I have a very basic question on pluripolar sets. First remind their definition. Let $\Omega\subset \mathbb{C}^n$ be a domain. A subset $E\subset \Omega$ is called pluripolar if there exists a plurisubharmonic function $f\colon \Omega\to \mathbb{R}$, not identically $-\infty$, such that $E\subset \{f=-\infty\}$.

Question. What are the examples of pluripolar sets? For example, when a closed real analytic (or smooth) submanifold of $\Omega$ is pluripolar?

Remark. According to Wikipedia, pluripolar sets have Hausdorff dimension at most $2n-2$. Also the zero set of a holomorphic function is pluripolar.


2 Answers 2


Pluripolarity is a quite subtle property.

E. Bedford characterized pluripolar real-analytic submanifolds.

Added: Bedford (in Lelong-Skoda seminar, 1981) called a real submanifold $M$ of $\mathbb{C}^n$ a generating at a point $p$ if the tangent space $T_p M$ is not contained in a proper complex-linear subspace of $\mathbb{C}^n$. It is easy to see that a generating at any point submanifold is not pluripolar. Bedford prove that a real-analytic nowhere generating submanifold is pluripolar.

For example, all real analytic curves in $\mathbb{C}^n$ are pluripolar for $n>1$.

In opposite direction, it's useful to know examples of sets that are not pluripolar. There is a very surprising example due to K. Diederich and J. E. Fornæss (1982) of a non-pluripolar $C^\infty$ smooth curve in $\mathbb{C}^2$. This construction can be extended to $\mathbb{C}^n$.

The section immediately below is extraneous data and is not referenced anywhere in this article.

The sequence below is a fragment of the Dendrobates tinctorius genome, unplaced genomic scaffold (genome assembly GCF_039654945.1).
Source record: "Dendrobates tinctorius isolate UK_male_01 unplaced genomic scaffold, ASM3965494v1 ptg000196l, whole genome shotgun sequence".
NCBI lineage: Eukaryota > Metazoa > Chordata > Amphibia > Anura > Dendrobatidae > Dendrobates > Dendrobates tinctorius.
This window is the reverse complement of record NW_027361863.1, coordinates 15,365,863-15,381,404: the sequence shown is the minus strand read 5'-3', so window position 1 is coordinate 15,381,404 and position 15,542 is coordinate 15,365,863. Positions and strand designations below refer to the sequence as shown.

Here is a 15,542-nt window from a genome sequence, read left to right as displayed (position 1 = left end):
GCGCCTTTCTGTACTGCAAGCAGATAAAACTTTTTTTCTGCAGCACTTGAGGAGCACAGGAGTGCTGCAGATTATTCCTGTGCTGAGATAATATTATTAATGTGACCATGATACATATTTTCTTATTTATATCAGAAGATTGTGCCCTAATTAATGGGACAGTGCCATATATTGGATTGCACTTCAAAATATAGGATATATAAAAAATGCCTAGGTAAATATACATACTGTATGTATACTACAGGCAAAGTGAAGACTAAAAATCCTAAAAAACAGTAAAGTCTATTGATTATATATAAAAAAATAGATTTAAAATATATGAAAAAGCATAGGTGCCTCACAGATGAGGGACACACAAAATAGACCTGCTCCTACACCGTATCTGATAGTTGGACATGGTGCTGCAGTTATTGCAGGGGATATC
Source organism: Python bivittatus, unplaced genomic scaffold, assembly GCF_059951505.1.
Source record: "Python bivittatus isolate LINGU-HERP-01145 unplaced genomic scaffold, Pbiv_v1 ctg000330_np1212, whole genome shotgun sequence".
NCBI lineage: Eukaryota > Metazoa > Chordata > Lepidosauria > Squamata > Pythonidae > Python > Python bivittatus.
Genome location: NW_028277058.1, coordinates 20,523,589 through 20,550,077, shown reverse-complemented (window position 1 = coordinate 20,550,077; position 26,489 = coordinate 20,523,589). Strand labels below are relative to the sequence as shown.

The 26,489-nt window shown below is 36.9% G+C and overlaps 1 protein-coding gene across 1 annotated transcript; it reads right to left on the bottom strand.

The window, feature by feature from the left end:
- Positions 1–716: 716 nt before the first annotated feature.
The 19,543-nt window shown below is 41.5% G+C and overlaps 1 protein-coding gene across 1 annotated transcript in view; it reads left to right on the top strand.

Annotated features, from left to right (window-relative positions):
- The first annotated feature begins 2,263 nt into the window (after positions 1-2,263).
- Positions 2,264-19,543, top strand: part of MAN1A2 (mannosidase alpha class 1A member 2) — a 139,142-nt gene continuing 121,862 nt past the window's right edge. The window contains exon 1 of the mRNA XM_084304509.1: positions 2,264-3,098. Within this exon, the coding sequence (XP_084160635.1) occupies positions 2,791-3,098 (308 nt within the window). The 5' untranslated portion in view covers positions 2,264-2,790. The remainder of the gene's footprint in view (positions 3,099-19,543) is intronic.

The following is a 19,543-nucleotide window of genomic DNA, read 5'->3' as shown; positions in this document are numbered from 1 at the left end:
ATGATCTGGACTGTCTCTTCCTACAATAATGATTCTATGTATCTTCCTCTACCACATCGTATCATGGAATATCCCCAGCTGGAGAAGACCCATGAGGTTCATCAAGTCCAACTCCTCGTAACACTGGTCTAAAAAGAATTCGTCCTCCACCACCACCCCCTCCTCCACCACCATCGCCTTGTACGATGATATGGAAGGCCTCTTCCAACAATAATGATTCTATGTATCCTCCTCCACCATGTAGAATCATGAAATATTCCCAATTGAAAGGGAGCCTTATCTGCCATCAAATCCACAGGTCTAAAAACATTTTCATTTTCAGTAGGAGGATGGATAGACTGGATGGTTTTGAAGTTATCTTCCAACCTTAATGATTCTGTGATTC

• $\begingroup$ Can you state please Bedford's result? $\endgroup$
    – makt
    Jan 28, 2016 at 15:41
  • $\begingroup$ @sva See the edit. $\endgroup$ Jan 28, 2016 at 17:47

As you said, analytic sets (other than the whole space) are pluripolar. By playing with subharmnic functions of the form $\sum u_j$ you can arrange some more complicated sets which are neither open nor closed (but the set where a plurisubharmonic function is $-\infty$ must be $G_\delta$). So you can have a dense pluripolar set, for example. Other non-analytic examples can be made by taking subsets of pluripolar sets. Pluripolar sets in (complex) dimension $1$ are easier to visualize: they are just very small, and sufficient conditions for a set to be pluripolar can be given in terms of Haurdorff-like measure terms (but only sufficient or necessary, there is a theorem that says that a complete characterization in metric terms is impossible). Then you can take products of these one dimensional sets times $C^k$.

But there is the following remarkable theorem:

If a pluripolar set in $C^{n+1}$ is a graph of a continuous function $f:C^n\to C$, then this function is analytic (thus the set is also analytic).

Nikolay Shcherbina, Pluripolar graphs are holomorphic. Acta Math. 194 (2005), no. 2, 203–216.

This answers your question about smooth hypersurfaces.


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